Cannes Film Festival: Reviews Round-up

BERNICE TANG
May 22, 2010
*Special to asia!

Here’s a round-up of some of the reviews of the Asian movies competing at Cannes.

RIZHAO CHONGQING (CHONGQING BLUES)
Directed by Wang Xiaoshuai
Country: China

 

Measured and engrossing – Guardian

Like many Chinese films being made today, “Chongqing Blues” desperately needs to find international audiences; its focus on dislocation — both physical and mental — and its melancholic textures aren’t in demand back home. With barely a false note, and a quietly absorbing lead performance…this is a slow-burning gem. – The UK Telegraph

"Chongqing Blues" represents no notable artistic leap in Sixth Generation filmmaker Wang Xiaoshuai's repertoire. Flowing with the same pensive, heavy cadence of the river that visually and metaphorically dominates the film, it is an old style exploration of the new face of China through an itinerant father's return to the titular city to make sense of his son's death after abandoning his family for 15 years.

It may be solidly directed with Bressonian detachment and anchored by an absorbing performance by lead actor Wang Xueqi, but it is neither outstanding nor revelatory enough to play outside of a cluster of European art house cinemas. – Hollywood Reporter

An irreparable father-son bond triggers a study in bleak cityscapes and pervasive intergenerational malaise in "Chongqing Blues". Initially as glum as its title would suggest, Wang Xiaoshuai's poignant if plodding ninth feature -- which follows an absentee father trying to glean information about the dead son he never knew -- eventually opens up with a handful of quietly affecting moments, but elsewhere bogs down in psychodramatic flashbacks that ultimately sentimentalize as much as they clarify. Respectable fest run looks assured for a downbeat drama that won't do much to widen the Chinese helmer's commercial following offshore. – Variety

 

LUNG BOONMEE RALUEK CHAT (Uncle Boonmee Who Can Recall His Past Lives)
Directed by Apichatpong Weerasethakul
Country: Thailand

 

At last, in what has been a rather tepid Competition year at Cannes, a film to inspire: Uncle Boonmee Who Can Recall His Past Lives, by Thai director Apichatpong Weerasethakul, is a fabulous weave of magic… A film about what it means to take care of others, and of the importance of caring and of being cared for... To watch it is to feel many things – balmed, seduced, amused, mystified. – The UK Telegraph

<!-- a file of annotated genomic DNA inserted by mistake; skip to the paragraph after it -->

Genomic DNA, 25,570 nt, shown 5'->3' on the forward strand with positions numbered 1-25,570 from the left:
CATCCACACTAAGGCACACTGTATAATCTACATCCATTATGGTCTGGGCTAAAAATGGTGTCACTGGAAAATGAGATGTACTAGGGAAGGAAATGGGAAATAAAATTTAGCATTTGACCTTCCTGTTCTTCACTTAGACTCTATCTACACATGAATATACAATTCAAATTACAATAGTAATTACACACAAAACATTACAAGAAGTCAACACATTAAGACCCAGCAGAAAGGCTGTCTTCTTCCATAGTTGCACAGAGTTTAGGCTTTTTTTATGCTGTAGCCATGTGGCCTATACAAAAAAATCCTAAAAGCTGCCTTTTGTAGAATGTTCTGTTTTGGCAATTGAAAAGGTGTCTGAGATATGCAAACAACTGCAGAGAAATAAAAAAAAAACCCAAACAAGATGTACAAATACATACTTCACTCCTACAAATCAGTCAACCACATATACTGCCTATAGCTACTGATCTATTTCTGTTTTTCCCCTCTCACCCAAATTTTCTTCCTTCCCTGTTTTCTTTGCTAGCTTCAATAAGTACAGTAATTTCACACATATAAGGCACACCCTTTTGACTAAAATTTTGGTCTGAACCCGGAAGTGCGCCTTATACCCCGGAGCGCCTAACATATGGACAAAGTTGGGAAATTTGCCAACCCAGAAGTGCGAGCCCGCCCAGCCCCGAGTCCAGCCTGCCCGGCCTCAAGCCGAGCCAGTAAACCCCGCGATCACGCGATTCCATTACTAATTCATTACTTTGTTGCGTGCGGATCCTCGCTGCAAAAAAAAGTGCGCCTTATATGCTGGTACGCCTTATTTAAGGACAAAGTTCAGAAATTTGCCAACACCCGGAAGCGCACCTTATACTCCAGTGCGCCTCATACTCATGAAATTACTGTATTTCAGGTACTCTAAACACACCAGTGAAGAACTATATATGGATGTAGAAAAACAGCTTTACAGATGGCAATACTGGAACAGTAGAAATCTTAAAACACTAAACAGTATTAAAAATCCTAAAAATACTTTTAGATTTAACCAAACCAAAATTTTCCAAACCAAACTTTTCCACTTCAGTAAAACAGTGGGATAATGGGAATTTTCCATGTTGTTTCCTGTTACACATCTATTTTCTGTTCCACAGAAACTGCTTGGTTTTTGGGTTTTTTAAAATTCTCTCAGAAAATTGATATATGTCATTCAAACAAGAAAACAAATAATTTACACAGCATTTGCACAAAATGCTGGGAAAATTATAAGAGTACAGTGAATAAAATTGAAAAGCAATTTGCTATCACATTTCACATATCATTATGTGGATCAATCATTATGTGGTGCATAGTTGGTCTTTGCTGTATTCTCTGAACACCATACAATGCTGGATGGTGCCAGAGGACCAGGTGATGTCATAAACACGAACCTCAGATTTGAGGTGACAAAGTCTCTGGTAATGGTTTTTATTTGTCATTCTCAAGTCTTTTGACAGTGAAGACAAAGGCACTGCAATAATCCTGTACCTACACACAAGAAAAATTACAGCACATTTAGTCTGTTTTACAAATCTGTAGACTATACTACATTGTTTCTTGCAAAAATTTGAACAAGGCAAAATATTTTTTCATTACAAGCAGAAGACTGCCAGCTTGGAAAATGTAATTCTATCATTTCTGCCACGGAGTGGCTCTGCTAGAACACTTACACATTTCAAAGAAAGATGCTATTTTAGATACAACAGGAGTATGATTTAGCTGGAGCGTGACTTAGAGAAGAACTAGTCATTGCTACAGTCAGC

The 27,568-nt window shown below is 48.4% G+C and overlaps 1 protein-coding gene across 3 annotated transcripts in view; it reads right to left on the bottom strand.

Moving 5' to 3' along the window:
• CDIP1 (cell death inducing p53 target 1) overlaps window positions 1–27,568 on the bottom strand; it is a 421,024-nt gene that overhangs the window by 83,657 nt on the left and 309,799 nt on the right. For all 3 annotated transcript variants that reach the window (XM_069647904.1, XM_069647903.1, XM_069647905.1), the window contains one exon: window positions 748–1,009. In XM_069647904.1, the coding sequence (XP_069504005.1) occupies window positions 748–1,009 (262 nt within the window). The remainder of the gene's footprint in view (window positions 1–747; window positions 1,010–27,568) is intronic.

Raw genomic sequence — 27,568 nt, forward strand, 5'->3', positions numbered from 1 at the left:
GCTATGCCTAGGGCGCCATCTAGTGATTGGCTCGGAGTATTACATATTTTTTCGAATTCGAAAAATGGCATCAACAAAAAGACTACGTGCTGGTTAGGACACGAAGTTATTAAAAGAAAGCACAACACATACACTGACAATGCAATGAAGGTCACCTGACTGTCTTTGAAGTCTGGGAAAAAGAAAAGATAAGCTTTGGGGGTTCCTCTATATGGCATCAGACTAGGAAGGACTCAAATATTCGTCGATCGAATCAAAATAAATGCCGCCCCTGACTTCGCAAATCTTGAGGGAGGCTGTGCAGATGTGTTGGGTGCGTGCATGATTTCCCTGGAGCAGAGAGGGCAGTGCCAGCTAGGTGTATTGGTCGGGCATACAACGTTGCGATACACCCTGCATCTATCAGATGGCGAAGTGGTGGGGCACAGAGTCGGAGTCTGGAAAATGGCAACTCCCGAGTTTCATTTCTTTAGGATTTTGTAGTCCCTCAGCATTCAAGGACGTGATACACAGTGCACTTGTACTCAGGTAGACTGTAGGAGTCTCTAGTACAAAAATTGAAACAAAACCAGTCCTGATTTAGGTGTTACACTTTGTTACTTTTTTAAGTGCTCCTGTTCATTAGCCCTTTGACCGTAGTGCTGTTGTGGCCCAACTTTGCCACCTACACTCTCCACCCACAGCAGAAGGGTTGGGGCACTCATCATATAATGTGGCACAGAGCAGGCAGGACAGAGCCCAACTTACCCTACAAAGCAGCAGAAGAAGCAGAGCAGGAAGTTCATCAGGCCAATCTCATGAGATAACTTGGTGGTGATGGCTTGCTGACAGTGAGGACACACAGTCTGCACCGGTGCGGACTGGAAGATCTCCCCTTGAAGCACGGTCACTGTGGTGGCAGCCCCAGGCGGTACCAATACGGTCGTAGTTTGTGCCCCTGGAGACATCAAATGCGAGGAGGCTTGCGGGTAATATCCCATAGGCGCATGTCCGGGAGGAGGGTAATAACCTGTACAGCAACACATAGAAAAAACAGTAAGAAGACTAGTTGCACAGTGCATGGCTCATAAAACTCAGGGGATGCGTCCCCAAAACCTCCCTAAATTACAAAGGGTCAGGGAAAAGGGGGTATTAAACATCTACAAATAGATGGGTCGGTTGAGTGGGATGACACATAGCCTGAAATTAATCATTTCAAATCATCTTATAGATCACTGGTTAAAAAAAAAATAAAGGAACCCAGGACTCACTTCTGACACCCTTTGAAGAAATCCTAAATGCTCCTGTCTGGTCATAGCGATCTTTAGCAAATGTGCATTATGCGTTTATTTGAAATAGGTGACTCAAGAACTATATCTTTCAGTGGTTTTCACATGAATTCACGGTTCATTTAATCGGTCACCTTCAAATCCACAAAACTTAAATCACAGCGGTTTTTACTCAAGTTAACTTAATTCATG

“Uncle Boonmee” replicates that weirdness with a melding of poetic and comic forces, yielding an experience defined by sheer ingenuity… Weerasethakul deals with folklore, memory and death in a wonderfully playful manner that’s moderately accessible and cryptic at the same time. Guided by forces as otherworldly as his plot, the filmmaker turns narrative confusion into his greatest conceit. – Indiewire

 

OUTRAGE
Directed by Takeshi Kitano
Country: Japan

 

As violent, amoral and misanthropic as a Jacobean play, "Outrage" is Takeshi Kitano's best film in a decade. Cleansed of his pretentious navel-gazing in recent years, it burst with the direct cinematic power of his early works ("A Violent Cop," "Sonatine"), though his style is less minimalist and characters less taciturn. In fact, his representation of internecine gang rivalry and imploding power structure stands up to Kinji Fukasaku's seminal "Battle Without Honor" series in complexity and unsentimental attitude, with humor as mean and dry as a straight-up martini. – Hollywood Reporter

The results are so visually stunning, why quibble... A beautifully staged marvel that confidently reasserts Kitano's considerable cinematic gifts. – Variety

For festival-goers squeamish about violence, Outrage, by, Japanese legend Takeshi Kitano, seriously tested their resolve... The opening scenes, showing the yakuzas' stately summits and the elaborate rituals of respect, concealing paranoid and psychopathic disloyalty and rage, are tremendous. But then the yuckiness begins, and I watched from between my fingers. – Guardian

 

THE HOUSEMAID
Directed by Im Sangsoo
Country: South Korea

 

An operatic, sensuous social satire that dares to be different from the original classic. – Hollywood Reporter

Sleekly controlled and very black, it fizzles out in the last stretch, but for sheer entertainment – and for putting the satirical knife into the super-wealthy – it's very good value. – UK Independent

Im's remake is a big, brassy suspense thriller set in the household of an arrogant, super-rich businessman; his house, specially built for the film, is reportedly the most expensive set in the history of the country's cinema. The film conceives the maid, played by Jeon Do-yeon, as a far more sympathetic, ambiguous character; a woman who is sexually exploited by her boss, but who appears to be consenting in their affair. The final scenes are arguably a little too melodramatic, but this was a sleek and watchable picture. — Guardian

 

 

caddy lee

A former financial and business journalist, Bernice Tang's other areas of interest include China, literature and the arts.